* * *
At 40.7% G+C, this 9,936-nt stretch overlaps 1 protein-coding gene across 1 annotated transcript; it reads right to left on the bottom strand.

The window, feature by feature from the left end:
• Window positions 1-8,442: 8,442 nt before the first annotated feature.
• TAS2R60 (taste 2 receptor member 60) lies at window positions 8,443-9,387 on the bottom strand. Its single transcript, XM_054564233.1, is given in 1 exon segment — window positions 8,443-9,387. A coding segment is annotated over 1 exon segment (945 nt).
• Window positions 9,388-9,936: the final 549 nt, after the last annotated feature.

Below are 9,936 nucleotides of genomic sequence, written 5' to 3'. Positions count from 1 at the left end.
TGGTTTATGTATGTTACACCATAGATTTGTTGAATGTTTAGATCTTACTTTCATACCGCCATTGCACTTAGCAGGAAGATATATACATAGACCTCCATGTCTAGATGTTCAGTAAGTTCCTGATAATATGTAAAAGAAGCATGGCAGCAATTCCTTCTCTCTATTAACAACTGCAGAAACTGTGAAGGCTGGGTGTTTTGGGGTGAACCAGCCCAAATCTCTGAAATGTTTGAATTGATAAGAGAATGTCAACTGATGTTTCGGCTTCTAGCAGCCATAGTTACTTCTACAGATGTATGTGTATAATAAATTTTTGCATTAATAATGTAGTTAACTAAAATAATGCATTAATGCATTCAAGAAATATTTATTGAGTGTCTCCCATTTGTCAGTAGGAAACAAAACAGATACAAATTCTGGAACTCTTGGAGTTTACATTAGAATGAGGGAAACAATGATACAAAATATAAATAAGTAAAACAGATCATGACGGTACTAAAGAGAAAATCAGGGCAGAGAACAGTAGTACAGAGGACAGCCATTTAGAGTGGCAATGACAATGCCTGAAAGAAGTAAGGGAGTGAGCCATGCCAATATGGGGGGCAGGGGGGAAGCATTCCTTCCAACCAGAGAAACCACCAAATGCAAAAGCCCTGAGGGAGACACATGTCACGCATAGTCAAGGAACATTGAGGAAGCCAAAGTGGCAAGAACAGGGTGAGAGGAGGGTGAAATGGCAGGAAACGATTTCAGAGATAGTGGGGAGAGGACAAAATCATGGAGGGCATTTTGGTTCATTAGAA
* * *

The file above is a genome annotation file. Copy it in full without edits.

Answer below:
At 40.7% G+C, this 9,936-nt stretch overlaps 1 protein-coding gene across 1 annotated transcript; it reads right to left on the bottom strand.

The window, feature by feature from the left end:
• Window positions 1-8,442: 8,442 nt before the first annotated feature.
• TAS2R60 (taste 2 receptor member 60) lies at window positions 8,443-9,387 on the bottom strand. Its single transcript, XM_054564233.1, is given in 1 exon segment — window positions 8,443-9,387. A coding segment is annotated over 1 exon segment (945 nt).
• Window positions 9,388-9,936: the final 549 nt, after the last annotated feature.

Below are 9,936 nucleotides of genomic sequence, written 5' to 3'. Positions count from 1 at the left end.
TGGTTTATGTATGTTACACCATAGATTTGTTGAATGTTTAGATCTTACTTTCATACCGCCATTGCACTTAGCAGGAAGATATATACATAGACCTCCATGTCTAGATGTTCAGTAAGTTCCTGATAATATGTAAAAGAAGCATGGCAGCAATTCCTTCTCTCTATTAACAACTGCAGAAACTGTGAAGGCTGGGTGTTTTGGGGTGAACCAGCCCAAATCTCTGAAATGTTTGAATTGATAAGAGAATGTCAACTGATGTTTCGGCTTCTAGCAGCCATAGTTACTTCTACAGATGTATGTGTATAATAAATTTTTGCATTAATAATGTAGTTAACTAAAATAATGCATTAATGCATTCAAGAAATATTTATTGAGTGTCTCCCATTTGTCAGTAGGAAACAAAACAGATACAAATTCTGGAACTCTTGGAGTTTACATTAGAATGAGGGAAACAATGATACAAAATATAAATAAGTAAAACAGATCATGACGGTACTAAAGAGAAAATCAGGGCAGAGAACAGTAGTACAGAGGACAGCCATTTAGAGTGGCAATGACAATGCCTGAAAGAAGTAAGGGAGTGAGCCATGCCAATATGGGGGGCAGGGGGGAAGCATTCCTTCCAACCAGAGAAACCACCAAATGCAAAAGCCCTGAGGGAGACACATGTCACGCATAGTCAAGGAACATTGAGGAAGCCAAAGTGGCAAGAACAGGGTGAGAGGAGGGTGAAATGGCAGGAAACGATTTCAGAGATAGTGGGGAGAGGACAAAATCATGGAGGGCATTTTGGTTCATTAGAA